Will Eating Fat Make Me Fat?
I’d like to introduce you to Janelle Hunt, who is a Registered Dietitian and an EDIT™ Certified III – Eating Disorder Treatment Clinician. Janelle worked with me at my previous office location in Denver, Colorado. She is a knowledgeable and compassionate clinician, who specializes in nutritional counseling for people in recovery from eating disorders. She guides her clients to learn the real facts about nutrition – in this article, you’ll learn the facts about fats. If you’re “hungry for more,” please contact Janelle about becoming a client (see bottom of article).
– Dr. Dorie
My name is Janelle Hunt, MS, RD – and I’m a Registered Dietitian who specializes in the treatment of eating disorders. In some of my other blogs, I discussed how essential it is to consume carbohydrates and protein. Now let’s look at another vital macronutrient – fat. Yep, the forbidden word, fat! It seems like currently the media is on a ‘carbohydrates are bad’ kick but many of us recall the 90’s fat-free craze. Almost all food naturally containing fat, became fat free. Cheese would no longer melt, potato chips caused gastrointestinal problems because of the Olestra being added instead of fat and our pans were never the same again as even oil or degreasers were forbidden. Even though the media moved onto different trends, this fad still hangs in the back of our minds and I often have clients who are still convinced that fat is bad.
To answer the common question, Will Eating Fat Make Me Fat – let’s review the different types of fats:
Saturated: found in animal-based products and tropical oils – meat, eggs, dairy, palm oil and coconut oil. They are typically solid at room temperature. These used to be thought of as bad fats but more studies are showing that as long as these are consumed in moderation, they are not harmful.
Unsaturated (poly, mono and omega’s): typically found in plant oils as well as fatty fish – olives, nuts, seeds, avocados, salmon and tuna. These are known for having huge health benefits. They are being used to treat schizophrenia and depression, prevent blindness, decrease cholesterol levels and help with healthy skin and hair.
Trans Fat (partially hydrogenated fat): manufactured fat found in processed foods. Because this is not a natural fat, the body does not know how to process them properly, therefore these fats are linked to increased risk of heart disease. As of June 18, 2018, all partially hydrogenated fat must be eliminated from food.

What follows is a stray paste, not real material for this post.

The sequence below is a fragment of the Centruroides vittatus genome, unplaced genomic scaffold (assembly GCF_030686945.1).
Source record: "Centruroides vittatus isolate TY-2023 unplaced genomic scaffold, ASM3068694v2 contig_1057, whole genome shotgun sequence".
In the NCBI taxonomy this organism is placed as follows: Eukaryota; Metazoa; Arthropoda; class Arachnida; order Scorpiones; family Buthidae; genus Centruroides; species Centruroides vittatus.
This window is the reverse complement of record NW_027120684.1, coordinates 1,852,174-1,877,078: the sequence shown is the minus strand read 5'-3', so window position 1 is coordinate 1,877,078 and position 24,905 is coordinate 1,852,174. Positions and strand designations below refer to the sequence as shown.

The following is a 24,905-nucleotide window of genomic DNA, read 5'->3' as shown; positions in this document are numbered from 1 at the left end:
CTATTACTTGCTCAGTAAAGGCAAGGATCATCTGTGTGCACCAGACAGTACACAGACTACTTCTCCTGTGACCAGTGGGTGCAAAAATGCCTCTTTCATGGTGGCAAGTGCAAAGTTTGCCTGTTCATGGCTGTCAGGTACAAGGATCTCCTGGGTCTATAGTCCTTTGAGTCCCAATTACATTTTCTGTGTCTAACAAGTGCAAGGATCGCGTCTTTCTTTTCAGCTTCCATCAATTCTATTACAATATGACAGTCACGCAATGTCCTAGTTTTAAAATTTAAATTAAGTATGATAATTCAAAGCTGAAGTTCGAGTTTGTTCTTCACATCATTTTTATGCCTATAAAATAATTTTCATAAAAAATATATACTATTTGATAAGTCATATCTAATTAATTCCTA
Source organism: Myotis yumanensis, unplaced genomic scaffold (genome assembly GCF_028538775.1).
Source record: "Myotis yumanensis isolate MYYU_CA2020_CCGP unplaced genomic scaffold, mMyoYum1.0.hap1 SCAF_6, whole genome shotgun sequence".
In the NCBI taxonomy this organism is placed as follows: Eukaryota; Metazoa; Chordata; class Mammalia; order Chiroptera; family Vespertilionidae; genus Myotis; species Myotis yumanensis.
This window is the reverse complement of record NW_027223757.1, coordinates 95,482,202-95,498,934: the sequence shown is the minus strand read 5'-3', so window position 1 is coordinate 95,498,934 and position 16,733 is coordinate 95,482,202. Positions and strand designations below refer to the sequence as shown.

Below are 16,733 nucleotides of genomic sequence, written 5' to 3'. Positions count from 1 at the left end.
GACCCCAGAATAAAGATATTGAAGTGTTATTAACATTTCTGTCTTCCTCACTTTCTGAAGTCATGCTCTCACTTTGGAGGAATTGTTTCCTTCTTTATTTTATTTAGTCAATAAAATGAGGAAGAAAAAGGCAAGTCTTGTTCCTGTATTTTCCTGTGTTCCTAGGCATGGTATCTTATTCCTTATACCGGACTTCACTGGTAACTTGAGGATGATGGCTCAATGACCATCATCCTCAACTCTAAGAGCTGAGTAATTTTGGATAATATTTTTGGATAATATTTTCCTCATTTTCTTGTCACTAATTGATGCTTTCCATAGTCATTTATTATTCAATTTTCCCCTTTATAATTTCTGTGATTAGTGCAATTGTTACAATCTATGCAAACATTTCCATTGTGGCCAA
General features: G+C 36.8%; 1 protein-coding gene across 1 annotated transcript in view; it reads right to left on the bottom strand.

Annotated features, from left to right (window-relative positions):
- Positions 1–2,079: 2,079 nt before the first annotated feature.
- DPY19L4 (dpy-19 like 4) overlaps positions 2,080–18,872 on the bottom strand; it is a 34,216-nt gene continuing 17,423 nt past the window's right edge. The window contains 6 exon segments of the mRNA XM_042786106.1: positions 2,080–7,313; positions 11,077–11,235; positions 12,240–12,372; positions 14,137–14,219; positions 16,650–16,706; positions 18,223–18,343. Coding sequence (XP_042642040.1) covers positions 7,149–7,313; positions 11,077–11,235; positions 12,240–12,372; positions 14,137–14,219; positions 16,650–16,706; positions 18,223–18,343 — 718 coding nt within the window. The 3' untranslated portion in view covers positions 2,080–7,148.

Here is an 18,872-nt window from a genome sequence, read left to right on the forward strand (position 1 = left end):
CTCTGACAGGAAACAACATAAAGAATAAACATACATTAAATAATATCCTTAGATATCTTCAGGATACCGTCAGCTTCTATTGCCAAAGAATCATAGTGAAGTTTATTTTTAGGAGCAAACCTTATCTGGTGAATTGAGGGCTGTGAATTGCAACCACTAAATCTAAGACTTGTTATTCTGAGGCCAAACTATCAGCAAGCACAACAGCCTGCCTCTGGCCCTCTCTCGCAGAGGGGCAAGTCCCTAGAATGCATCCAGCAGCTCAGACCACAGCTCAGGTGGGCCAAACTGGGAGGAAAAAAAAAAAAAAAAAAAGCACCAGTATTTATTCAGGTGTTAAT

Fat is essential for many reasons. To begin with, it provides the amazing flavors and smells when we cook. Three pounds of our brain is water. If we removed the water, we have over half of the brain containing fat which includes cholesterol and unsaturated fat. This is critical for our brain to communicate. If you imagine dropping a pea into a jar of olive oil, it will float around but if the jar does not have oil in it, the pea will clink around in there. The same thing happens in your brain. When clients eliminate all fat from their diet or begin to lose too much weight, the brain actually shrinks. This leads to increased risk of dementia and depression as well as increased eating disorder thoughts. Rationale tends to decrease considerably, especially when it comes to not overthinking food choices and having a healthy body image.
So – back to the question, Will Eating Fat Make Me Fat? It is true that fat is more calorie-dense then carbohydrates and protein – meaning that each gram has more calories. But it’s important to remember, “everything in moderation.” Let’s focus on trying to eat some fat throughout the day so we can have the healthiest brain possible.
Looking for guidance with NUTRITION? Contact Janelle Hunt, MS, RD – the author of this blog article. She is an EDIT™ Certified III – Eating Disorder Treatment Clinician, and has a specialty in nutritional counseling for eating disorders. – EMAIL JANELLE
Interested in a FREE consultation with Dr. Dorie? Dr. Dorie is passionate about her method of Eating Disorder Intuitive Therapy (EDIT)™ to help people overcome eating disorders and addictions. She provides customized counseling for eating disorders and alcohol / drug addiction at her Positive Pathways treatment center in Evergreen, Colorado – and EDIT™ eating disorder training and certification for coaches and clinicians worldwide. CALL 303-494-1975 – EMAIL DR. DORIE